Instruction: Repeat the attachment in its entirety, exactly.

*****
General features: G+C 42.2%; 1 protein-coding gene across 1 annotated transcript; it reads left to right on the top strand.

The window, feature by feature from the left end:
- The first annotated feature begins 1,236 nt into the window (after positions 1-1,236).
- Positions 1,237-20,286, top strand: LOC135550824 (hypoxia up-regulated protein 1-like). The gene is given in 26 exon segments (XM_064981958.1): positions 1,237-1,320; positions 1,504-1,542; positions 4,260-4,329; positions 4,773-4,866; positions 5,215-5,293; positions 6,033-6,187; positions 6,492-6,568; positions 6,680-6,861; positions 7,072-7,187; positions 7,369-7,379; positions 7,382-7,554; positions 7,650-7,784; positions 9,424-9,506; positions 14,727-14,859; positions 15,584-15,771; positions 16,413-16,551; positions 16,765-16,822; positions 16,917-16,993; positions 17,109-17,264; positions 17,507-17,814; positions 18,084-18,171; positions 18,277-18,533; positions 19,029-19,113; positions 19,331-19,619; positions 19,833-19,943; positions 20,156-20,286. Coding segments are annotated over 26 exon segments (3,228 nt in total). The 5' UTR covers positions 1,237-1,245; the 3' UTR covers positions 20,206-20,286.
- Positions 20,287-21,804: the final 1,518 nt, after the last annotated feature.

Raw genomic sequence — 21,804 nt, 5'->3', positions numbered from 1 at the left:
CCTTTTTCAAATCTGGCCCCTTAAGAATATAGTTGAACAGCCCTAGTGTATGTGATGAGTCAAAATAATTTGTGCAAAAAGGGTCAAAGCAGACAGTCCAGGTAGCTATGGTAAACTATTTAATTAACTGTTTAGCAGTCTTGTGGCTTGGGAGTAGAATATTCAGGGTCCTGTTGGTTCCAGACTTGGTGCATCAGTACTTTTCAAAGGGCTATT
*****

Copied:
General features: G+C 42.2%; 1 protein-coding gene across 1 annotated transcript; it reads left to right on the top strand.

The window, feature by feature from the left end:
- The first annotated feature begins 1,236 nt into the window (after positions 1-1,236).
- Positions 1,237-20,286, top strand: LOC135550824 (hypoxia up-regulated protein 1-like). The gene is given in 26 exon segments (XM_064981958.1): positions 1,237-1,320; positions 1,504-1,542; positions 4,260-4,329; positions 4,773-4,866; positions 5,215-5,293; positions 6,033-6,187; positions 6,492-6,568; positions 6,680-6,861; positions 7,072-7,187; positions 7,369-7,379; positions 7,382-7,554; positions 7,650-7,784; positions 9,424-9,506; positions 14,727-14,859; positions 15,584-15,771; positions 16,413-16,551; positions 16,765-16,822; positions 16,917-16,993; positions 17,109-17,264; positions 17,507-17,814; positions 18,084-18,171; positions 18,277-18,533; positions 19,029-19,113; positions 19,331-19,619; positions 19,833-19,943; positions 20,156-20,286. Coding segments are annotated over 26 exon segments (3,228 nt in total). The 5' UTR covers positions 1,237-1,245; the 3' UTR covers positions 20,206-20,286.
- Positions 20,287-21,804: the final 1,518 nt, after the last annotated feature.

Raw genomic sequence — 21,804 nt, 5'->3', positions numbered from 1 at the left:
CCTTTTTCAAATCTGGCCCCTTAAGAATATAGTTGAACAGCCCTAGTGTATGTGATGAGTCAAAATAATTTGTGCAAAAAGGGTCAAAGCAGACAGTCCAGGTAGCTATGGTAAACTATTTAATTAACTGTTTAGCAGTCTTGTGGCTTGGGAGTAGAATATTCAGGGTCCTGTTGGTTCCAGACTTGGTGCATCAGTACTTTTCAAAGGGCTATT